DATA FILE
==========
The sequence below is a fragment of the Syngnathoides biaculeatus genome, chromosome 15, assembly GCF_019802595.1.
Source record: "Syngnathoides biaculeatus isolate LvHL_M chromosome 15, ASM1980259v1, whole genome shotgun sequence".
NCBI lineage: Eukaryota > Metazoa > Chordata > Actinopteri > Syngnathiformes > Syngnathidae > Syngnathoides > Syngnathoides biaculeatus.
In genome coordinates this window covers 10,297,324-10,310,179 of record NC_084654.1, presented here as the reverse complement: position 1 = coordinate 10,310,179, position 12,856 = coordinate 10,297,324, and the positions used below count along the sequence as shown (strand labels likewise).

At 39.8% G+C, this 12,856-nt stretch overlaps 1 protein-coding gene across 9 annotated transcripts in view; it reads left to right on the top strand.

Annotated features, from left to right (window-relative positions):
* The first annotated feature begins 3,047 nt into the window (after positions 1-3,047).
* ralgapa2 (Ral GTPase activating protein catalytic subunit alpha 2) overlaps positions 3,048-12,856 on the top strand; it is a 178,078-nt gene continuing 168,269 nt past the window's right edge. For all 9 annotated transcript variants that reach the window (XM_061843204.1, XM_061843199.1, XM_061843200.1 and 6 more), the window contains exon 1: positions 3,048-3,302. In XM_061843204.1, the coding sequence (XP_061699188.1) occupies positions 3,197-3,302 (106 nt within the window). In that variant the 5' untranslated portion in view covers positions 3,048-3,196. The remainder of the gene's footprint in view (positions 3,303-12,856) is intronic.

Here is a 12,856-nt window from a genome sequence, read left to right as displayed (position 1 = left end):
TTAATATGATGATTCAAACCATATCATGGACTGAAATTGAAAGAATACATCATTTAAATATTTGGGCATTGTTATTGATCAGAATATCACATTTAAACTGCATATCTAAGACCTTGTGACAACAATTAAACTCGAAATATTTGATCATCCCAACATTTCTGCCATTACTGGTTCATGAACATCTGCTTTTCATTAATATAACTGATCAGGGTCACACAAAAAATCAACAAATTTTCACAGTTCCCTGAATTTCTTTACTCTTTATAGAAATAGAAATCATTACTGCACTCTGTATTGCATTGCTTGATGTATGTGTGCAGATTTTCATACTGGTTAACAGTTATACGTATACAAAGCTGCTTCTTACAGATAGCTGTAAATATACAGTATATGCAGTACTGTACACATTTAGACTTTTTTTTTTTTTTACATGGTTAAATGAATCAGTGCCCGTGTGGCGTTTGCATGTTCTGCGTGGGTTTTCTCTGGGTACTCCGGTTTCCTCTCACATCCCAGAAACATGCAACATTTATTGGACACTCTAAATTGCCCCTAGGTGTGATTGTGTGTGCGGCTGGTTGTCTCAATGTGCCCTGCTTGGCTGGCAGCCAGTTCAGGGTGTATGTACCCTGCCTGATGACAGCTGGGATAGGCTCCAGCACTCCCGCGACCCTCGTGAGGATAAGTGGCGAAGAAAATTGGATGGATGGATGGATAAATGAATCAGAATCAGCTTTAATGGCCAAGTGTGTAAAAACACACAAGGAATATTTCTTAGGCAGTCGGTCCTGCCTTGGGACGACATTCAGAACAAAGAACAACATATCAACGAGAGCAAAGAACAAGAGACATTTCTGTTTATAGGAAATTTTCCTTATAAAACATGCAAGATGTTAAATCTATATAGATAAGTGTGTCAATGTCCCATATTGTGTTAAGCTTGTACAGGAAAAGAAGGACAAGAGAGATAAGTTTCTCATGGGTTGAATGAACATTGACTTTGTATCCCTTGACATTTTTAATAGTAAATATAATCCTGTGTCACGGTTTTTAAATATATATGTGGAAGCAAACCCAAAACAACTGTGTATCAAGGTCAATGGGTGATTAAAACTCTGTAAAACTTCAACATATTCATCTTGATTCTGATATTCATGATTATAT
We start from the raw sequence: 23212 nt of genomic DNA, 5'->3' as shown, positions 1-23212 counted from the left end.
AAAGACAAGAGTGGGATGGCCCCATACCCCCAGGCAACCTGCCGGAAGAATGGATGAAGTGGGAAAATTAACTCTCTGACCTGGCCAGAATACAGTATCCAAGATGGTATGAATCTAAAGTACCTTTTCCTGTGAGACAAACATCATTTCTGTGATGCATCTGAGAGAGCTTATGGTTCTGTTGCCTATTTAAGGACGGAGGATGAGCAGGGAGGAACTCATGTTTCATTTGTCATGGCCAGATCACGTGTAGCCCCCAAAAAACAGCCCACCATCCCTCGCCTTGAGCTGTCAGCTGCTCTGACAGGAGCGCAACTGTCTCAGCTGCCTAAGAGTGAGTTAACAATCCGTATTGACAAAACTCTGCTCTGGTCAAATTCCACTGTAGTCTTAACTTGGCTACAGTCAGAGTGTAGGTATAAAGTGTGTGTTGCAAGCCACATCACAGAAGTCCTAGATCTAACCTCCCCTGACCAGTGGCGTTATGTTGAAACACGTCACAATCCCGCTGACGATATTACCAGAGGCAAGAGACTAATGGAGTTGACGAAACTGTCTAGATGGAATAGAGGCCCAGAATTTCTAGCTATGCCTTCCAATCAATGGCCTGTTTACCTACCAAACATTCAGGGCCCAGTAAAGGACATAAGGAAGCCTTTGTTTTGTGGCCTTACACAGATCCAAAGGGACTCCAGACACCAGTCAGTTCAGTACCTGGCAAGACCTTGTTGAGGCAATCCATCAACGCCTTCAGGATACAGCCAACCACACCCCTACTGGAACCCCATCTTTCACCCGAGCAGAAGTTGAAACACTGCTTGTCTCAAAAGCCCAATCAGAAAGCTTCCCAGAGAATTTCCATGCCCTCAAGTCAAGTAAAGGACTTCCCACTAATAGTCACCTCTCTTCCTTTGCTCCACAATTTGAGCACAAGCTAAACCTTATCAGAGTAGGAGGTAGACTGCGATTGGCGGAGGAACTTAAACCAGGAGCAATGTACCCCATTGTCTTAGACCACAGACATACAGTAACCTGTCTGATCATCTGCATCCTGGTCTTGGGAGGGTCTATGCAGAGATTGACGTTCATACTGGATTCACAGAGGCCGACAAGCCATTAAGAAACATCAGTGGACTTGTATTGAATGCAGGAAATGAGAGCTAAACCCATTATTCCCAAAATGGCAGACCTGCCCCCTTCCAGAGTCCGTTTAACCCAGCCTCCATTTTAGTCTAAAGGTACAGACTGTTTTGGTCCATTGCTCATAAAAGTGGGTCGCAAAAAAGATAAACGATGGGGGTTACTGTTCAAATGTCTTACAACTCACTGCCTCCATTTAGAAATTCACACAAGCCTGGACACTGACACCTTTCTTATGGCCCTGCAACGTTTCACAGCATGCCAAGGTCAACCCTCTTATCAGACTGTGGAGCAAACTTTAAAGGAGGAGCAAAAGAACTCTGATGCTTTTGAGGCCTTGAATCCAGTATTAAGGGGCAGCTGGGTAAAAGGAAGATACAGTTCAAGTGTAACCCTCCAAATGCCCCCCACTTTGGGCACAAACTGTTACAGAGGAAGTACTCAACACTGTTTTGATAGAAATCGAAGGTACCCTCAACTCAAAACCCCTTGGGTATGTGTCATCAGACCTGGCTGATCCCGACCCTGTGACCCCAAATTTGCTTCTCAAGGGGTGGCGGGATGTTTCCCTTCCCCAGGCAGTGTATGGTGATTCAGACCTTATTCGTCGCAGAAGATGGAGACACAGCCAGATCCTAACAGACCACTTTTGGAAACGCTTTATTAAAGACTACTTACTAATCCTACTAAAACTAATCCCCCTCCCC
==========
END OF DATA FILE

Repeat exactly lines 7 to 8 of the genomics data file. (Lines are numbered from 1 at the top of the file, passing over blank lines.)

* The first annotated feature begins 3,047 nt into the window (after positions 1-3,047).
* ralgapa2 (Ral GTPase activating protein catalytic subunit alpha 2) overlaps positions 3,048-12,856 on the top strand; it is a 178,078-nt gene continuing 168,269 nt past the window's right edge. For all 9 annotated transcript variants that reach the window (XM_061843204.1, XM_061843199.1, XM_061843200.1 and 6 more), the window contains exon 1: positions 3,048-3,302. In XM_061843204.1, the coding sequence (XP_061699188.1) occupies positions 3,197-3,302 (106 nt within the window). In that variant the 5' untranslated portion in view covers positions 3,048-3,196. The remainder of the gene's footprint in view (positions 3,303-12,856) is intronic.